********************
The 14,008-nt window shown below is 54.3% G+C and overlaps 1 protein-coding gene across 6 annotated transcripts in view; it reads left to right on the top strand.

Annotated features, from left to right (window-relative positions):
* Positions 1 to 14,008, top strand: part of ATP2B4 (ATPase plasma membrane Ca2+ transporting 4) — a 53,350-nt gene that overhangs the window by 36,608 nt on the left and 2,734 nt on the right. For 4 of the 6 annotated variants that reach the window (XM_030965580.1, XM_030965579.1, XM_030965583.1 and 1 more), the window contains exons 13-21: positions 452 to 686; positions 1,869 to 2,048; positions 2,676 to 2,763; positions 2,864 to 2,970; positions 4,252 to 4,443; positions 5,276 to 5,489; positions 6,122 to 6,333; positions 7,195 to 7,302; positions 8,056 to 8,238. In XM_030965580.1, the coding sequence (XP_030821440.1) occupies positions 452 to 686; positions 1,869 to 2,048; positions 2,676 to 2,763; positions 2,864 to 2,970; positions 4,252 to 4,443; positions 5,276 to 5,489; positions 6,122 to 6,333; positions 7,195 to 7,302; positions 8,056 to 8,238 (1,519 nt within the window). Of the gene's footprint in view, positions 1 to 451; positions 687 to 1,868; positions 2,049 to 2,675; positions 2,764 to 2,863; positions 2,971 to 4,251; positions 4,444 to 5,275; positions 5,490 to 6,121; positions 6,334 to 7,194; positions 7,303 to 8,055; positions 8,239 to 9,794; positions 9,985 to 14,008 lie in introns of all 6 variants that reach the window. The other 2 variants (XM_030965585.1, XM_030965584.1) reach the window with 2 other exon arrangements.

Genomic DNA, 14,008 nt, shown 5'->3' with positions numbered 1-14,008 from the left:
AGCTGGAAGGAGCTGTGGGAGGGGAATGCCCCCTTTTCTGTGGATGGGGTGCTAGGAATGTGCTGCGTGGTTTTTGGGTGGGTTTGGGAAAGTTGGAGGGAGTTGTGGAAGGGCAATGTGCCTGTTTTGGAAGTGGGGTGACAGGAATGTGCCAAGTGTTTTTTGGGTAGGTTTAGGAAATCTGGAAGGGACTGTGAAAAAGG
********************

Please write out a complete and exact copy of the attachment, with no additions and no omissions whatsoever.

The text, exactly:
The 14,008-nt window shown below is 54.3% G+C and overlaps 1 protein-coding gene across 6 annotated transcripts in view; it reads left to right on the top strand.

Annotated features, from left to right (window-relative positions):
* Positions 1 to 14,008, top strand: part of ATP2B4 (ATPase plasma membrane Ca2+ transporting 4) — a 53,350-nt gene that overhangs the window by 36,608 nt on the left and 2,734 nt on the right. For 4 of the 6 annotated variants that reach the window (XM_030965580.1, XM_030965579.1, XM_030965583.1 and 1 more), the window contains exons 13-21: positions 452 to 686; positions 1,869 to 2,048; positions 2,676 to 2,763; positions 2,864 to 2,970; positions 4,252 to 4,443; positions 5,276 to 5,489; positions 6,122 to 6,333; positions 7,195 to 7,302; positions 8,056 to 8,238. In XM_030965580.1, the coding sequence (XP_030821440.1) occupies positions 452 to 686; positions 1,869 to 2,048; positions 2,676 to 2,763; positions 2,864 to 2,970; positions 4,252 to 4,443; positions 5,276 to 5,489; positions 6,122 to 6,333; positions 7,195 to 7,302; positions 8,056 to 8,238 (1,519 nt within the window). Of the gene's footprint in view, positions 1 to 451; positions 687 to 1,868; positions 2,049 to 2,675; positions 2,764 to 2,863; positions 2,971 to 4,251; positions 4,444 to 5,275; positions 5,490 to 6,121; positions 6,334 to 7,194; positions 7,303 to 8,055; positions 8,239 to 9,794; positions 9,985 to 14,008 lie in introns of all 6 variants that reach the window. The other 2 variants (XM_030965585.1, XM_030965584.1) reach the window with 2 other exon arrangements.

Genomic DNA, 14,008 nt, shown 5'->3' with positions numbered 1-14,008 from the left:
AGCTGGAAGGAGCTGTGGGAGGGGAATGCCCCCTTTTCTGTGGATGGGGTGCTAGGAATGTGCTGCGTGGTTTTTGGGTGGGTTTGGGAAAGTTGGAGGGAGTTGTGGAAGGGCAATGTGCCTGTTTTGGAAGTGGGGTGACAGGAATGTGCCAAGTGTTTTTTGGGTAGGTTTAGGAAATCTGGAAGGGACTGTGAAAAAGG